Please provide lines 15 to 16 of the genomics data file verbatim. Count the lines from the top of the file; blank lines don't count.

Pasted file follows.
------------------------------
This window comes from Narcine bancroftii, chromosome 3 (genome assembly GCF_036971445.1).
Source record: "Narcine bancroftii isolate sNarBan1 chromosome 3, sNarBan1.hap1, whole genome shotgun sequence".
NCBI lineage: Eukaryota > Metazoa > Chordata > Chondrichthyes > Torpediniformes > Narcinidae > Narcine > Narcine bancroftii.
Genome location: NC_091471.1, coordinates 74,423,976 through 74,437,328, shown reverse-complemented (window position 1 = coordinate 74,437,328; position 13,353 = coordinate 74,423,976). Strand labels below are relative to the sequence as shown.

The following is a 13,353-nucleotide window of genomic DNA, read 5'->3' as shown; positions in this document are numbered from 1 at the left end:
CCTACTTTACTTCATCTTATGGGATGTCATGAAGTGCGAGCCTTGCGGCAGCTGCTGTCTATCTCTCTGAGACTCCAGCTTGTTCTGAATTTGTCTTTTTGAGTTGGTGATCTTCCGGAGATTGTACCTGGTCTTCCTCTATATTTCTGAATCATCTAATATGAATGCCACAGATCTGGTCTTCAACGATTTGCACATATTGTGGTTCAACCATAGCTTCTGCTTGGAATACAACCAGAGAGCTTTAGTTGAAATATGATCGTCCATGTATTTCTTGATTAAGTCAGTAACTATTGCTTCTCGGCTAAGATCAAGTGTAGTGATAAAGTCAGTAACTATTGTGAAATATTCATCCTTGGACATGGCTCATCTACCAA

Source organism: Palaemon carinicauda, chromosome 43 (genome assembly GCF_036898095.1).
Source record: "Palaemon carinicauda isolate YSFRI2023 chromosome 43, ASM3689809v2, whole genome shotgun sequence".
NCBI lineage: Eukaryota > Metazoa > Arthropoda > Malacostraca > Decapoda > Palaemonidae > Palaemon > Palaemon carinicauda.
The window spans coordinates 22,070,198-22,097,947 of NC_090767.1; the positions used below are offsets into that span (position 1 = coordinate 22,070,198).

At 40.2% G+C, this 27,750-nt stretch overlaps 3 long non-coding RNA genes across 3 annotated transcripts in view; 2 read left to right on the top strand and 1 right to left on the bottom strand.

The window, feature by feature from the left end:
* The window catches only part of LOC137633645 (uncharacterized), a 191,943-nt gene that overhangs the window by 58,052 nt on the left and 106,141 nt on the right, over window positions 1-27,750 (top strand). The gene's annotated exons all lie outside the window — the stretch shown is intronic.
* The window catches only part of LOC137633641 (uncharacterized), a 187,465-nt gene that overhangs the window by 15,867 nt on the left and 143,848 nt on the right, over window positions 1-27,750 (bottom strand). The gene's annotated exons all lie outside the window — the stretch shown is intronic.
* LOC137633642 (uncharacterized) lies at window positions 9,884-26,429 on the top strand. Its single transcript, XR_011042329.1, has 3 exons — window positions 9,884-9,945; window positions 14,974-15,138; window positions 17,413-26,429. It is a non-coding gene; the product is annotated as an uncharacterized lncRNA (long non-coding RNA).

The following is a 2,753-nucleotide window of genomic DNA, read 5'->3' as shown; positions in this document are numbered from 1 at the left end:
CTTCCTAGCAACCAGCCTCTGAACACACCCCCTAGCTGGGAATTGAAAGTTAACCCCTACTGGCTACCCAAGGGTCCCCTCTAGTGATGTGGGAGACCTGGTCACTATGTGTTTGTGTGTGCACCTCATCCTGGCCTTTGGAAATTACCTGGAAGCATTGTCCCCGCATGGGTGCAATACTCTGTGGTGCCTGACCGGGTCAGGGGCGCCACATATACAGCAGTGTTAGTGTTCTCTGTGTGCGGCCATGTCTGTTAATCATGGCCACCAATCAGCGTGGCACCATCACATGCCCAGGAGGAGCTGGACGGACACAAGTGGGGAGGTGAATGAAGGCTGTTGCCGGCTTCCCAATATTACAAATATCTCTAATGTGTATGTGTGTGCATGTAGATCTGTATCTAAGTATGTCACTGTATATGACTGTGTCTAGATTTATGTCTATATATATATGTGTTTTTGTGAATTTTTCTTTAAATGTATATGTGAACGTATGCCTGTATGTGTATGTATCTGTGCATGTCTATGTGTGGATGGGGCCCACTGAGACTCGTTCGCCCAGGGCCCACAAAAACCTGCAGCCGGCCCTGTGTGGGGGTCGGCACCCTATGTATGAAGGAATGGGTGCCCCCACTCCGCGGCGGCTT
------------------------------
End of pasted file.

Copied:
* LOC137633642 (uncharacterized) lies at window positions 9,884-26,429 on the top strand. Its single transcript, XR_011042329.1, has 3 exons — window positions 9,884-9,945; window positions 14,974-15,138; window positions 17,413-26,429. It is a non-coding gene; the product is annotated as an uncharacterized lncRNA (long non-coding RNA).

The following is a 2,753-nucleotide window of genomic DNA, read 5'->3' as shown; positions in this document are numbered from 1 at the left end: